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AutoQuiz: Unique Feature of a Pneumatic Differential Pressure Sensor/Transmitter

The post AutoQuiz: Unique Feature of a Pneumatic Differential Pressure Sensor/Transmitter first appeared on the ISA Interchange blog site.

AutoQuiz is edited by Joel Don, ISA’s social media community manager.

This automation industry quiz question comes from the ISA Certified Control Systems Technician (CCST) program. Certified Control System Technicians calibrate, document, troubleshoot, and repair/replace instrumentation for systems that measure and control level, temperature, pressure, flow, and other process variables. Click this link for more information about the CCST program.

Which of the following features is unique to a pneumatic differential pressure sensor/transmitter?

a) high pressure inlet
b) d/p cell diaphragm
c) low pressure inlet
d) feedback bellows
e) all of the above

Click Here to Reveal the Answer

As the bellows expands, it draws the nozzle away from the baffle. There is a balance that is achieved by matching the motion of the baffle with the motion of the nozzle. This balance keeps the distance between the baffle and nozzle, and, hence, the output pressure, constant for a constant input pressure. Only pneumatic differential pressure transmitters have this feature. There are other classes of devices, such as electro-pneumatic relays (I/P transducers) that also use this principle.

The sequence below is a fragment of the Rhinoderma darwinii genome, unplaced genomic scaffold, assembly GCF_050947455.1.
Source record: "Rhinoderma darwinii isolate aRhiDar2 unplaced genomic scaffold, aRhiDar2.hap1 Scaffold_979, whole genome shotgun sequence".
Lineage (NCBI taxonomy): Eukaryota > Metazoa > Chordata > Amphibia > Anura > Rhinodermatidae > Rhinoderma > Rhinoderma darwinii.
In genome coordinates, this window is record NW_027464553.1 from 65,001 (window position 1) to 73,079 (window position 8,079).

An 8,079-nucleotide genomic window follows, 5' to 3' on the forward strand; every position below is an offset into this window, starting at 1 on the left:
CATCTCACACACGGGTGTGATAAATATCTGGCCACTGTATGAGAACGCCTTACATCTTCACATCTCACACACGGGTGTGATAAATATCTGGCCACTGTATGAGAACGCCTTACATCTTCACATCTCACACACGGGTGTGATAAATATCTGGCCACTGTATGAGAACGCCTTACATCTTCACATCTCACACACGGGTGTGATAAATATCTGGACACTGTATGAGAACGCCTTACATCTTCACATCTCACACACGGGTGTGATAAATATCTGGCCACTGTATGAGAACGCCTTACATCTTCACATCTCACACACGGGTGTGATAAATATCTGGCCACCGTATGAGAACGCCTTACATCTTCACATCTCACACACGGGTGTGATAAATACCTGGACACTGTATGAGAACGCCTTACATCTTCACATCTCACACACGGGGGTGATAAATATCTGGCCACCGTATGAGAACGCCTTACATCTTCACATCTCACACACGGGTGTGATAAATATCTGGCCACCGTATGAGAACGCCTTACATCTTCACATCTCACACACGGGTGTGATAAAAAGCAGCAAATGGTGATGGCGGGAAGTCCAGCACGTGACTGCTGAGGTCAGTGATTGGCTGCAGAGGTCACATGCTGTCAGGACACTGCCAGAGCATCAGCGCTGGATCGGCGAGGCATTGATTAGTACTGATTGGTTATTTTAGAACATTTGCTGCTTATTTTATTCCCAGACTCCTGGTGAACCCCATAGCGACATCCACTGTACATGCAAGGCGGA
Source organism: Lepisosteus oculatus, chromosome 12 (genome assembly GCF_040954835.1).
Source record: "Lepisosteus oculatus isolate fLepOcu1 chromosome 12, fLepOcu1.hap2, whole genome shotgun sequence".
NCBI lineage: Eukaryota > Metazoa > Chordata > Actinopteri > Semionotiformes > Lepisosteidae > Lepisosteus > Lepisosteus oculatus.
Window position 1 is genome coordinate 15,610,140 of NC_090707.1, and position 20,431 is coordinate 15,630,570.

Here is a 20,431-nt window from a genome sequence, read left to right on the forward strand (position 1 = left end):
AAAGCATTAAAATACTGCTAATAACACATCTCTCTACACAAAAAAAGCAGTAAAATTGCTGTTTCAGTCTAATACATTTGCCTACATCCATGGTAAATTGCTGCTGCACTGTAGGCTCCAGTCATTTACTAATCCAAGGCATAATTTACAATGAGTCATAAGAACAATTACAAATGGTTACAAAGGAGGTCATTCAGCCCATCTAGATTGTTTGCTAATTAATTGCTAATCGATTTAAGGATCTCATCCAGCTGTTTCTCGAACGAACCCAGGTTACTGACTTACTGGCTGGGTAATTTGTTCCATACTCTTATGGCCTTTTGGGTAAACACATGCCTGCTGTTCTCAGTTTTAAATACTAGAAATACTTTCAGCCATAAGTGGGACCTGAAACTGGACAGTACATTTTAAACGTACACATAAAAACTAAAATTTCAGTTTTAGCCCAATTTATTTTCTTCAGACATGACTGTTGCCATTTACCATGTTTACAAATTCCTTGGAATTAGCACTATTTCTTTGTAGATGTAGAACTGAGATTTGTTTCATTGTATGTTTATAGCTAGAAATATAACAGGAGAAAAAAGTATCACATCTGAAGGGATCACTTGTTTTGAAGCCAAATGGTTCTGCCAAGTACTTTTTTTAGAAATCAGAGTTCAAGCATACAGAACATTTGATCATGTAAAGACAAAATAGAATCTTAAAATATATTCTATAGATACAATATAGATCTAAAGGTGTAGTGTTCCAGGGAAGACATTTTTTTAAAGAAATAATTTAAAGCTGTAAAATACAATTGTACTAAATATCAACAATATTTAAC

The correct answer is D, feedback bellows. In a pneumatic transmitter, the nozzle faces a baffle, so, as the measured pressure increases, the baffle moves toward the nozzle. This causes the backpressure within the nozzle to rise. The rising pressure is amplified by a pneumatic relay, with the output pressure applied to both the feedback bellows and to the sensor output port.

Reference: Goettsche, L.D. (Editor), Maintenance of Instruments and Systems, 2nd Edition

About the Editor
Joel Don is the community manager for ISA and is an independent content marketing, social media and public relations consultant. Prior to his work in marketing and PR, Joel served as an editor for regional newspapers and national magazines throughout the U.S. He earned a master’s degree from the Medill School at Northwestern University with a focus on science, engineering and biomedical marketing communications, and a bachelor of science degree from UC San Diego.

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Source: ISA News